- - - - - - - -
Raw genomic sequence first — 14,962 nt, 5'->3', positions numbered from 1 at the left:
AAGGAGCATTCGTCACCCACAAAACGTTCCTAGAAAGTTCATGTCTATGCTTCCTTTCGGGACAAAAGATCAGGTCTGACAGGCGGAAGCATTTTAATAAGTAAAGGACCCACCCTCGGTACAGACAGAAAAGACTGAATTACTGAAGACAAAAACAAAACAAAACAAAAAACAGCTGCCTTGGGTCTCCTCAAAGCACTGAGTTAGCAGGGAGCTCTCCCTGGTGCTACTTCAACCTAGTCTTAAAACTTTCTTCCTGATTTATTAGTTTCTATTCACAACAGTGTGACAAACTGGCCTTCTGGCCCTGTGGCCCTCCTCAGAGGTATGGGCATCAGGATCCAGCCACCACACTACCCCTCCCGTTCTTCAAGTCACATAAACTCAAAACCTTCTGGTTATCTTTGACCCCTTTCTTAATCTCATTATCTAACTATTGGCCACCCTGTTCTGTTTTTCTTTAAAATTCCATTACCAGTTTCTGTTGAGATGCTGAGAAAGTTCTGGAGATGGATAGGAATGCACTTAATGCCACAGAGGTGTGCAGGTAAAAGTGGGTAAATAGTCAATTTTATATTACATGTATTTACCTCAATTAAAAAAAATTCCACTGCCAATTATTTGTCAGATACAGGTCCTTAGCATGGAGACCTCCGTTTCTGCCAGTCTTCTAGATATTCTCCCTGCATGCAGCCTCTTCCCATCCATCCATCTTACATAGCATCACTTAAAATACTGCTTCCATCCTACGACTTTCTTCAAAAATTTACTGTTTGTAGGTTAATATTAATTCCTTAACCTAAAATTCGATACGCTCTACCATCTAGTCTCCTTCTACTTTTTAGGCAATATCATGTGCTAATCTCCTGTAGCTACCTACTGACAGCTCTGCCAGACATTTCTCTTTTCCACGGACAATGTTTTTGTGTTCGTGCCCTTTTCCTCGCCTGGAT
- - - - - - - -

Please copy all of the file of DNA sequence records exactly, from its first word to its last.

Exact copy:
Raw genomic sequence first — 14,962 nt, 5'->3', positions numbered from 1 at the left:
AAGGAGCATTCGTCACCCACAAAACGTTCCTAGAAAGTTCATGTCTATGCTTCCTTTCGGGACAAAAGATCAGGTCTGACAGGCGGAAGCATTTTAATAAGTAAAGGACCCACCCTCGGTACAGACAGAAAAGACTGAATTACTGAAGACAAAAACAAAACAAAACAAAAAACAGCTGCCTTGGGTCTCCTCAAAGCACTGAGTTAGCAGGGAGCTCTCCCTGGTGCTACTTCAACCTAGTCTTAAAACTTTCTTCCTGATTTATTAGTTTCTATTCACAACAGTGTGACAAACTGGCCTTCTGGCCCTGTGGCCCTCCTCAGAGGTATGGGCATCAGGATCCAGCCACCACACTACCCCTCCCGTTCTTCAAGTCACATAAACTCAAAACCTTCTGGTTATCTTTGACCCCTTTCTTAATCTCATTATCTAACTATTGGCCACCCTGTTCTGTTTTTCTTTAAAATTCCATTACCAGTTTCTGTTGAGATGCTGAGAAAGTTCTGGAGATGGATAGGAATGCACTTAATGCCACAGAGGTGTGCAGGTAAAAGTGGGTAAATAGTCAATTTTATATTACATGTATTTACCTCAATTAAAAAAAATTCCACTGCCAATTATTTGTCAGATACAGGTCCTTAGCATGGAGACCTCCGTTTCTGCCAGTCTTCTAGATATTCTCCCTGCATGCAGCCTCTTCCCATCCATCCATCTTACATAGCATCACTTAAAATACTGCTTCCATCCTACGACTTTCTTCAAAAATTTACTGTTTGTAGGTTAATATTAATTCCTTAACCTAAAATTCGATACGCTCTACCATCTAGTCTCCTTCTACTTTTTAGGCAATATCATGTGCTAATCTCCTGTAGCTACCTACTGACAGCTCTGCCAGACATTTCTCTTTTCCACGGACAATGTTTTTGTGTTCGTGCCCTTTTCCTCGCCTGGAT